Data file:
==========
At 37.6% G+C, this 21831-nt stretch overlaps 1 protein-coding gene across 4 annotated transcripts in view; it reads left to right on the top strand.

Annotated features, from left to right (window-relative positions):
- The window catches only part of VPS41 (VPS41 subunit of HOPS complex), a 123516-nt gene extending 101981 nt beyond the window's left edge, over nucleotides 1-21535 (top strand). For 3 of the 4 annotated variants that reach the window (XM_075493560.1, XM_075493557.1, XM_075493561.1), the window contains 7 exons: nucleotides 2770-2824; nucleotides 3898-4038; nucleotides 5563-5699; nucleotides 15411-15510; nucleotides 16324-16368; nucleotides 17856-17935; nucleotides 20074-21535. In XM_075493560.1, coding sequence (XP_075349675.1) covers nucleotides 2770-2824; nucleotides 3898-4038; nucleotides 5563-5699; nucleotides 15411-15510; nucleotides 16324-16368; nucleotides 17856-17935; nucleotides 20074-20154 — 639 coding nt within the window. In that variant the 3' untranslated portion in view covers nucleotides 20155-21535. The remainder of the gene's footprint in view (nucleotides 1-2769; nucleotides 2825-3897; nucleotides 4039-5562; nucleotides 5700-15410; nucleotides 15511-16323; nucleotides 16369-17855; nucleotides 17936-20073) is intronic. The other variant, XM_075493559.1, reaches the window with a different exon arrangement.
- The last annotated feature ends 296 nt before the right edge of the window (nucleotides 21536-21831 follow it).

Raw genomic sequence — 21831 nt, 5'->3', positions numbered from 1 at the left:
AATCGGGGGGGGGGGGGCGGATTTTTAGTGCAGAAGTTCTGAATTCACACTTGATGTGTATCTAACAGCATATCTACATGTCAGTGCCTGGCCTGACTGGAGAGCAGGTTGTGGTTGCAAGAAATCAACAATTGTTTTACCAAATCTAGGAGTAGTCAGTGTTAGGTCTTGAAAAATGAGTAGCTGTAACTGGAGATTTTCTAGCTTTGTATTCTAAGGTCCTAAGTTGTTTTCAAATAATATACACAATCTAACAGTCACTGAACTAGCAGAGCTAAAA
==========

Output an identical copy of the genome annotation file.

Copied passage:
At 37.6% G+C, this 21831-nt stretch overlaps 1 protein-coding gene across 4 annotated transcripts in view; it reads left to right on the top strand.

Annotated features, from left to right (window-relative positions):
- The window catches only part of VPS41 (VPS41 subunit of HOPS complex), a 123516-nt gene extending 101981 nt beyond the window's left edge, over nucleotides 1-21535 (top strand). For 3 of the 4 annotated variants that reach the window (XM_075493560.1, XM_075493557.1, XM_075493561.1), the window contains 7 exons: nucleotides 2770-2824; nucleotides 3898-4038; nucleotides 5563-5699; nucleotides 15411-15510; nucleotides 16324-16368; nucleotides 17856-17935; nucleotides 20074-21535. In XM_075493560.1, coding sequence (XP_075349675.1) covers nucleotides 2770-2824; nucleotides 3898-4038; nucleotides 5563-5699; nucleotides 15411-15510; nucleotides 16324-16368; nucleotides 17856-17935; nucleotides 20074-20154 — 639 coding nt within the window. In that variant the 3' untranslated portion in view covers nucleotides 20155-21535. The remainder of the gene's footprint in view (nucleotides 1-2769; nucleotides 2825-3897; nucleotides 4039-5562; nucleotides 5700-15410; nucleotides 15511-16323; nucleotides 16369-17855; nucleotides 17936-20073) is intronic. The other variant, XM_075493559.1, reaches the window with a different exon arrangement.
- The last annotated feature ends 296 nt before the right edge of the window (nucleotides 21536-21831 follow it).

Raw genomic sequence — 21831 nt, 5'->3', positions numbered from 1 at the left:
AATCGGGGGGGGGGGGGCGGATTTTTAGTGCAGAAGTTCTGAATTCACACTTGATGTGTATCTAACAGCATATCTACATGTCAGTGCCTGGCCTGACTGGAGAGCAGGTTGTGGTTGCAAGAAATCAACAATTGTTTTACCAAATCTAGGAGTAGTCAGTGTTAGGTCTTGAAAAATGAGTAGCTGTAACTGGAGATTTTCTAGCTTTGTATTCTAAGGTCCTAAGTTGTTTTCAAATAATATACACAATCTAACAGTCACTGAACTAGCAGAGCTAAAA